Inspired by the 2011 coalition action in Libya, Shahryar Minhas and I recently developed a new agent-based model of third-party intervention in civil wars. If you are attending the ISSS/ISAC conference in Chapel Hill, you will get a chance to hear about the project this afternoon. If not, our slides are here.

We model civil war as a gambler's ruin problem. Rebels start out with a fixed proportion of territory, always less than or equal to fifty percent. Depending on their relative strength, the long run expectation is that they will lose, just like you will lose to the "house" if you go for broke at a Vegas casino. Intervention can change the game, though: it would be like winning on black and half of the red spaces on a roulette wheel. Our model is a bit more detailed than that (particularly with how we model states' decisions to intervene) but that's the gist.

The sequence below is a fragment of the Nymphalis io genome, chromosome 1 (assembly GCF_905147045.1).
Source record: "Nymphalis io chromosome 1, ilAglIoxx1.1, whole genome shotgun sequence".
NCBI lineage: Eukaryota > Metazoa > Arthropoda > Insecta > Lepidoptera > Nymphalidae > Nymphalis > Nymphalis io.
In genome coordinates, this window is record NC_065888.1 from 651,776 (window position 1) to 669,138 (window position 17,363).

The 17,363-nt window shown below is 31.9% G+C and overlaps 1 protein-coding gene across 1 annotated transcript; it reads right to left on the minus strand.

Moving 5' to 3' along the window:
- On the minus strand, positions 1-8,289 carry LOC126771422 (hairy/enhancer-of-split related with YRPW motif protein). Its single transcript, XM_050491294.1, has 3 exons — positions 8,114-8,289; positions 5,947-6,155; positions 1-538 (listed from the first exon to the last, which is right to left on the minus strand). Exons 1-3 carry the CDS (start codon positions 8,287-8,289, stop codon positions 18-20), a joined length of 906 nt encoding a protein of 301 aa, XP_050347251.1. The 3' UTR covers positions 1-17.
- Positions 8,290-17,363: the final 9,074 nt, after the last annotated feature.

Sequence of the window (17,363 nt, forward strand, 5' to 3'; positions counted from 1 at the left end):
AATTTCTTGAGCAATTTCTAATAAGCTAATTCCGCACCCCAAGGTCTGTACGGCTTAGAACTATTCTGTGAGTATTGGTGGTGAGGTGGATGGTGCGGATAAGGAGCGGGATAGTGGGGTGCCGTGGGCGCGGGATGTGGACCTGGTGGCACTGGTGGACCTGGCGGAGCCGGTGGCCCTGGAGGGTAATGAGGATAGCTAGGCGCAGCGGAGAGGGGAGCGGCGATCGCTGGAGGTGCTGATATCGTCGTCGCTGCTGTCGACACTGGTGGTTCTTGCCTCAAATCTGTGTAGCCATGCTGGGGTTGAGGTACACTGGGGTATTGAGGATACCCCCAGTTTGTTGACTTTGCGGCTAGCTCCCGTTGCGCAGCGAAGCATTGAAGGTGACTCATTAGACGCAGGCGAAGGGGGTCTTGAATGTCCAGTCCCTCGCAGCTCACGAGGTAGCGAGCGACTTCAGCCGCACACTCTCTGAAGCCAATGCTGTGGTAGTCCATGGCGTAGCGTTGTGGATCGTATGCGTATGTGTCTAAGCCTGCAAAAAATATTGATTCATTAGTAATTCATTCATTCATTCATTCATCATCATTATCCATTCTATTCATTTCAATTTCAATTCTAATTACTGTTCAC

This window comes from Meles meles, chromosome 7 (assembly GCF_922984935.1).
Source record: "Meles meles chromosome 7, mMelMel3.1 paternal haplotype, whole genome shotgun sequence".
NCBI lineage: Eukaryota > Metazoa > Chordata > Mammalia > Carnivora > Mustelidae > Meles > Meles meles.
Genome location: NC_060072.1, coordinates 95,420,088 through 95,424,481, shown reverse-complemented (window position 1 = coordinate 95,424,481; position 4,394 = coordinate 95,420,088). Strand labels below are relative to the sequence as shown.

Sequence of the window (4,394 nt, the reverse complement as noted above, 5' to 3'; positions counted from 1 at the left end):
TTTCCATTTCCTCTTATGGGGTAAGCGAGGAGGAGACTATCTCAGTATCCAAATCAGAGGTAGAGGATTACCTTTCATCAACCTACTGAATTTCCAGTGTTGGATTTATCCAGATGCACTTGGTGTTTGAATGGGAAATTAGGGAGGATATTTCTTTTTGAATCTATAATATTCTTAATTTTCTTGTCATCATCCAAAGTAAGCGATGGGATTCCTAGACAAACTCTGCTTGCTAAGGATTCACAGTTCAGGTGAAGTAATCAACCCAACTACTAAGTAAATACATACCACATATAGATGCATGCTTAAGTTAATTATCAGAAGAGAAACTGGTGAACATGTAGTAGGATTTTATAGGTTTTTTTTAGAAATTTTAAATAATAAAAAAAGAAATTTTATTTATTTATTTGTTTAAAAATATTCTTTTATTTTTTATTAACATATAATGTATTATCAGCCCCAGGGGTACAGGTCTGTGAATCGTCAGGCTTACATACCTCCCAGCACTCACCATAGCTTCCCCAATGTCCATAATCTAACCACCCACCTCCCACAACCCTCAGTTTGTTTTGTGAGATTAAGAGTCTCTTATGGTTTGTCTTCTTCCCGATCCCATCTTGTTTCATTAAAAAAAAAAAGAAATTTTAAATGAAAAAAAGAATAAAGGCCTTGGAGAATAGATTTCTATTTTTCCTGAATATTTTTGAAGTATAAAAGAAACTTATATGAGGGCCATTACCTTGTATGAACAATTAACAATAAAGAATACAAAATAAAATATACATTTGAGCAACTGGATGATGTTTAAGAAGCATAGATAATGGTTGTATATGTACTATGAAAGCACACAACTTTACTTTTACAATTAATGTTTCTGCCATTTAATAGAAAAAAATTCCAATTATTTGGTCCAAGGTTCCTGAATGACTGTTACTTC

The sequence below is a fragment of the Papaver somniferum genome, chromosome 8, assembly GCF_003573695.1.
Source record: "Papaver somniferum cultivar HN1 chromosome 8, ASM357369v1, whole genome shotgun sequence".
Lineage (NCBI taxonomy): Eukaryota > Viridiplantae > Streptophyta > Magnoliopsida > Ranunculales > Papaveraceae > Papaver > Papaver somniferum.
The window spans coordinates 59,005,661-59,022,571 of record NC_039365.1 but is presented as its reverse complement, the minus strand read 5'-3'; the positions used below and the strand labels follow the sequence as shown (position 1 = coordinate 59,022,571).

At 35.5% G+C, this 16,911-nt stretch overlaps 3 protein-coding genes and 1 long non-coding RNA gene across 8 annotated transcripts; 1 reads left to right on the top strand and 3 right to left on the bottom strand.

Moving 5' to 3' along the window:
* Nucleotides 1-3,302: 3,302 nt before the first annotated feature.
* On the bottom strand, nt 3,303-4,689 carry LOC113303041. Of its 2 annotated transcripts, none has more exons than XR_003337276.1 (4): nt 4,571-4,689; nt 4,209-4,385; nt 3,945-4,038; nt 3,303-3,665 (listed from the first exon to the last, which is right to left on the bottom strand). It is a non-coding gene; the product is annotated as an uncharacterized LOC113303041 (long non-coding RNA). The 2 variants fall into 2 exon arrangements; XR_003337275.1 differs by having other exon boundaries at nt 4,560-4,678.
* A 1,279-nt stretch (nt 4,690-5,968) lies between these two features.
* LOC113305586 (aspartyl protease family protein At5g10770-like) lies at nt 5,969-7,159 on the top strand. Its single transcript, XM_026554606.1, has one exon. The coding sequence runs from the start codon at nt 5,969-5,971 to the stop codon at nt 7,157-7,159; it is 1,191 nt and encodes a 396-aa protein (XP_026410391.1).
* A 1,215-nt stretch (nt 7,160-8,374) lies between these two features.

Here are the long-run probabilities of beating the government, given a certain percentage of territory occupied and a certain strength ratio, based on the gambler's ruin:

And after 1,000,000 simulations, here is how intervention affects conflict duration:

So the takeaway is that we predict intervention to increase conflict duration; but if the outcome is more desirable for the intervener, it may be worth it.